Syrian families: Refugees and migrants in search of safety for many years

Topics: Middle East and North Africa, Refugee Crisis
By John Engedal Nissen, IFRC | September 09, 2015

Louiy Saloum (37) from Ma'arat al-Nu'man in Syria with two of his sons Hundreds of refugees and migrants sit at the southern border of the Former Yugoslav Republic of Macedonia, waiting for transport going north to the Serbian border, a notorious route for thousands of people hoping to find refuge in a member state of the European Union.

Louiy Saloum, a 37-year-old father of three, is among the group, sitting in the shade while his youngest daughter, Fatima, gets a bath. This Syrian family has been in search of safety for many years. When the conflict in their homeland first began, Saloum gathered up his loved ones and joined more than one million other Syrians in fleeing to neighbouring Lebanon. But, he says, support for the refugees was inadequate.

“We received $15 USD for food for a whole month. We are five persons, and it was not enough, neither for food nor water,” says Saloum, adding that they were often discriminated against because of their different nationality and religious beliefs.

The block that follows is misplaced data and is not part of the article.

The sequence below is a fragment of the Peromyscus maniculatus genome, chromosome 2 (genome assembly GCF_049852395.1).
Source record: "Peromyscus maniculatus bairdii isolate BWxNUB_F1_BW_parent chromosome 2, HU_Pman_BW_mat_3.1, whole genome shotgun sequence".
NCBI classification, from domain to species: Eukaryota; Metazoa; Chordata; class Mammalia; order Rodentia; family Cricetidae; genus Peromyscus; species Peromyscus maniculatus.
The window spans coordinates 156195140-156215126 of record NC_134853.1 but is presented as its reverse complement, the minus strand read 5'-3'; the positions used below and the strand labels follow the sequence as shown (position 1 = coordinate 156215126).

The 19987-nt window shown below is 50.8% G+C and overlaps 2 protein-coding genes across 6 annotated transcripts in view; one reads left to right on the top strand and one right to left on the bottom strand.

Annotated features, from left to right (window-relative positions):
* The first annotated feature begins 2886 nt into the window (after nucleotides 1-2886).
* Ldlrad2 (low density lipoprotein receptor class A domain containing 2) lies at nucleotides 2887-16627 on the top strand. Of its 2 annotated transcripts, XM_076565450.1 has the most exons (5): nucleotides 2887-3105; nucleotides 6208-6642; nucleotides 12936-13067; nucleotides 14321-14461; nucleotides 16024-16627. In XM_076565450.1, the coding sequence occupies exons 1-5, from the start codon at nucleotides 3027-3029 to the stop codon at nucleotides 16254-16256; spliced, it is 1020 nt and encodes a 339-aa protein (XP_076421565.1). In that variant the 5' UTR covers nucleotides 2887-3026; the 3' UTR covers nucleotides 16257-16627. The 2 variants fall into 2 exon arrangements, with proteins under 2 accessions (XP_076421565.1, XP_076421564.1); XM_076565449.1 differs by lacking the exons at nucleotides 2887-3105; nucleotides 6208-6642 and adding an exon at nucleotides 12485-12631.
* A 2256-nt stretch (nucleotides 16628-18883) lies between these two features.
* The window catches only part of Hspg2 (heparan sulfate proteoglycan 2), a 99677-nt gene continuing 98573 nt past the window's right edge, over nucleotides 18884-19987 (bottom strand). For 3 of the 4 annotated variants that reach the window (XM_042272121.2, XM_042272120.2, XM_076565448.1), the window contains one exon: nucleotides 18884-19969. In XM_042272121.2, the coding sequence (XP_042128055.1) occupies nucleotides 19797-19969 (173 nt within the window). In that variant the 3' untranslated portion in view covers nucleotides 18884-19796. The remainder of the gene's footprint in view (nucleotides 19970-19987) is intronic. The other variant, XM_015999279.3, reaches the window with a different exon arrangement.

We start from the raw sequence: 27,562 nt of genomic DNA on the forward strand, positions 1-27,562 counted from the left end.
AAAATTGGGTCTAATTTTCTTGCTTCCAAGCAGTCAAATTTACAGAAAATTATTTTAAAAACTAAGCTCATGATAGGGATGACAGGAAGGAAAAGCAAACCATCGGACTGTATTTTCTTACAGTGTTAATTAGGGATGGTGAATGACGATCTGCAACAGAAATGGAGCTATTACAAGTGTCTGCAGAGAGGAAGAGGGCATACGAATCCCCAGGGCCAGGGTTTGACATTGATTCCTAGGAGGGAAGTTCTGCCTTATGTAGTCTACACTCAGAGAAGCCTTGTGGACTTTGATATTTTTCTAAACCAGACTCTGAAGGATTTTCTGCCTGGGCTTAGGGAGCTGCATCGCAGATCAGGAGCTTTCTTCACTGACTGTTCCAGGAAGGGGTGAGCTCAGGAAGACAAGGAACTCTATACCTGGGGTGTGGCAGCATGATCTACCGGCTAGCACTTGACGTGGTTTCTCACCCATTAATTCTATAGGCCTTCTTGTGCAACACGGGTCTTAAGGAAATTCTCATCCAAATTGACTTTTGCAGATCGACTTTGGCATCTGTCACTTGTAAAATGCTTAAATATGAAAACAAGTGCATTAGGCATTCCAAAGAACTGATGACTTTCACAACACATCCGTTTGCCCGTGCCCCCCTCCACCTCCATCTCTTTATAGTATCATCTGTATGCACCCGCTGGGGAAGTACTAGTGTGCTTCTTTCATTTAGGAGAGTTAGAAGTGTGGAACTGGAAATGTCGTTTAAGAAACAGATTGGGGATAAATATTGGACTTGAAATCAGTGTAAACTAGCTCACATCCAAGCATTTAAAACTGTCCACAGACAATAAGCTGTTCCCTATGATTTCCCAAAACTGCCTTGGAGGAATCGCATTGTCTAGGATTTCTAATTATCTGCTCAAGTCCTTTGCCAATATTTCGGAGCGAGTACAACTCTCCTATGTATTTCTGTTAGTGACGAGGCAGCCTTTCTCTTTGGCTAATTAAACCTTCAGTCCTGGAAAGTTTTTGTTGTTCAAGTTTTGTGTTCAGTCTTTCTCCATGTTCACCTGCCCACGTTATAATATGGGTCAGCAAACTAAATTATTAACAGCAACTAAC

“There is no future in Lebanon for me or my children,” he says. “Everything was very expensive, and I could only get short term jobs from time to time, and even so, I wasn’t always paid for the work I did.”

Eight days ago the family decided to move again, travelling from Turkey to Greece on their way further into Europe. It was a nerve-wracking journey, one Saloum was not sure they would survive. The family climbed into a small inflatable boat, together with 60 other migrants. The men sat on the outside, while women and children sat on the inside. For two and a half hours they crossed the Aegean Sea, watching helplessly as wave after wave splashed into the overcrowded boat, filling it with water.

“We did not know what would happen to us or if we would reach our destination. I was so worried for my children and my wife. ‘Oh, what have I done?’ I thought to myself.”

They managed to make it to shore, where they were greeted by Red Cross volunteers who provided them with water, food, and hygiene supplies. The number of daily arrivals in this area is now at approximately 4,000. Saloum is optimistic, but fears they will still be rejected when they reach their destination.

“I fear they will send us back to Syria.”

Together with other Red Cross Movement partners, the Canadian Red Cross is actively supporting Red Cross and Red Crescent Societies in Syria and Lebanon as well as previously in Turkey, Jordan and Iraq who are providing food, household items and life-saving health services to internally displaced persons. 

Photo: John Engedal Nissen / IFRC
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